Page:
Against some odds, Spotlight took home Best Picture honors at the 88th Awards ceremony. Among the eight films nominated, Spotlight blended into the fold perhaps a little too cleanly and emerged victorious as, a manner of speaking, default. In a series of films marked by quasi-historical narrative (well, not Mad Max: Fury Road or The Martian), Spotlight dug its roots into what makes us feel uncomfortable the most and asked the audience to respond in kind most visceral. So: perhaps different from past winners, which all follow this idea of narrative gestalt to one of emotional response because Spotlight did not respond to anything in particular from the year; it did not wrap its gravitas around a suite of ideas that moved the nation. It worked, though, as a powerful inductive technique to bring a narrative into the public, well, spotlight, that had been simmering for many years. Does this abrupt shift signify a trend for the future?
The future should be somewhat obvious (and surely looking back will prove this sentence one hundred per cent incorrect) to those with a finger on the pulse of an increasingly globalized political miasma. And yet, with all the uncertainty encircling coming national and international events, 2016’s winner this year will not feel like a coup of sorts. As of yet, though, the uncertainty of what awaits is pervasive and head-scratching. Navigating the movies slated for a 2016 release (in mid-May), nothing quite stands out as reflective of insurgence, political defiance, or identity politics. Nothing seems to spin off-center or unsafe. We must be cautiously frivolous, then, when guessing aberration or trend for Spotlight. Either way, this conversation has shifted for the better and its win brings a fresh sense of thematic ignorance (bliss) and polishes the jade so deeply ingrained.
Here’s the kick, then. Spotlight asks an important question via its narrative: why do people care about pedophilia’s horrors now, of all times? Without the film, does the narrative draw even a sliver of the same kind of attention – ever? The meta-narrative runs deeper: does a film about investigative journalism receive a nomination or a win without the deeply disturbing subject matter? The former: no, the latter: yes, and these responses require attention to the even larger global pulse: technocratization and the shift to learning-via-bombardment from learning-via-curiosity. We learn by sifting through noise now, so a poignant and strong signal to one issue that we might traverse deductively (with the help of a strong team of actors and crews) resonates, hard. The latter capitalizes on these relative strengths of an ensemble cast and an award-winning director. This clout could drive almost any film to success; so much so that many of the seven other films (The Big Short, Bridge of Spies, Mad Max: Fury Road, The Martian, or The Revenant) could have rested on their laurels in the same way. But still: what separated Spotlight from odds-on favorite The Revenant? Whimsy.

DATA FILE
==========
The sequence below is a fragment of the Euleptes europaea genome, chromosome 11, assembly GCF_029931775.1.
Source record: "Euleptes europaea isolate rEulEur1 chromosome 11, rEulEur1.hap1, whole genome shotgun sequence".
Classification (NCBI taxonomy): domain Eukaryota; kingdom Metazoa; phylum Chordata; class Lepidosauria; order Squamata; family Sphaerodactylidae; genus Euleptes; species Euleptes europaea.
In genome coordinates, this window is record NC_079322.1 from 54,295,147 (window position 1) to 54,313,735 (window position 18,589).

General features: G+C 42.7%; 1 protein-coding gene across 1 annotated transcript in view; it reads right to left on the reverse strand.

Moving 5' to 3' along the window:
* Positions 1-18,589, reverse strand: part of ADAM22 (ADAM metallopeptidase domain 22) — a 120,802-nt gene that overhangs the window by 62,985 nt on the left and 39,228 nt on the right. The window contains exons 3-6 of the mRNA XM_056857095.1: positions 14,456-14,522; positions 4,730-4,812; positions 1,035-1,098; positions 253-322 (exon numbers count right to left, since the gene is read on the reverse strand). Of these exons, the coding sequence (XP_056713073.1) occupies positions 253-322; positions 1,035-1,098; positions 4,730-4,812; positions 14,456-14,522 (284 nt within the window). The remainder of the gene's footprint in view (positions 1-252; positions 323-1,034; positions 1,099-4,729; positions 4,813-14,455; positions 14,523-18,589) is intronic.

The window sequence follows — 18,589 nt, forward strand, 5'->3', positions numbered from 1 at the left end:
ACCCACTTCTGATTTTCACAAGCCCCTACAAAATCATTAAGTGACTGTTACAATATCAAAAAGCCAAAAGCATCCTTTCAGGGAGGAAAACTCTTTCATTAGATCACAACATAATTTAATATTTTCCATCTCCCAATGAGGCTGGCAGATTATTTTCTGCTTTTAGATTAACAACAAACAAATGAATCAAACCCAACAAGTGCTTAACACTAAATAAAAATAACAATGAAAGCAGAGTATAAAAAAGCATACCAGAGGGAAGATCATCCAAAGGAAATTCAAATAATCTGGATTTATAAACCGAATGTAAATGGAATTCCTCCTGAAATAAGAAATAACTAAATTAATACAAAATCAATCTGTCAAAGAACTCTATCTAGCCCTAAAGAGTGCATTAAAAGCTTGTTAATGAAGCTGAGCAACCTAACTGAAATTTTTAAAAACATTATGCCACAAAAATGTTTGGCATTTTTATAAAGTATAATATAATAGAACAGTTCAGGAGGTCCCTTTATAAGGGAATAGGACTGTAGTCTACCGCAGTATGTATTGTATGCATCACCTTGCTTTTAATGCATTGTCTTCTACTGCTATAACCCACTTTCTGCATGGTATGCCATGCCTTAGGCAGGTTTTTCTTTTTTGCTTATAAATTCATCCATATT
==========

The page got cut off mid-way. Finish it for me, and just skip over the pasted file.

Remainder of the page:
The logic follows that certain inputs can “predict” certain results, to a degree of accuracy. Almost every decision (based in this specific econometric science) follows these criteria, from the routing of a new highway or transit line to a go/no-go order in sport or in war. A decision-maker will weigh options to the best of his or her knowledge and in turn rely on the experience of others to refine and reflect as well. The Oscars’ inputs are themselves random in a way (voting is very human), thus making the “winner” distinction based more on gut than on past performance, per se. The eventual winner very well could have been any of the seven other films. We could be writing about Room as the Best Option to have dealt with human trafficking and psychological distress. Many would argue that it should have emerged victorious.
But when we “predict” the winner using ANP‘s qualitative, loose guidelines, then certainly, Mad Max: Fury Road would have won if not for a certain pervasive political figure and ideology that closely reflects Mad Max‘s main antagonist, Immortan Joe. Go figure.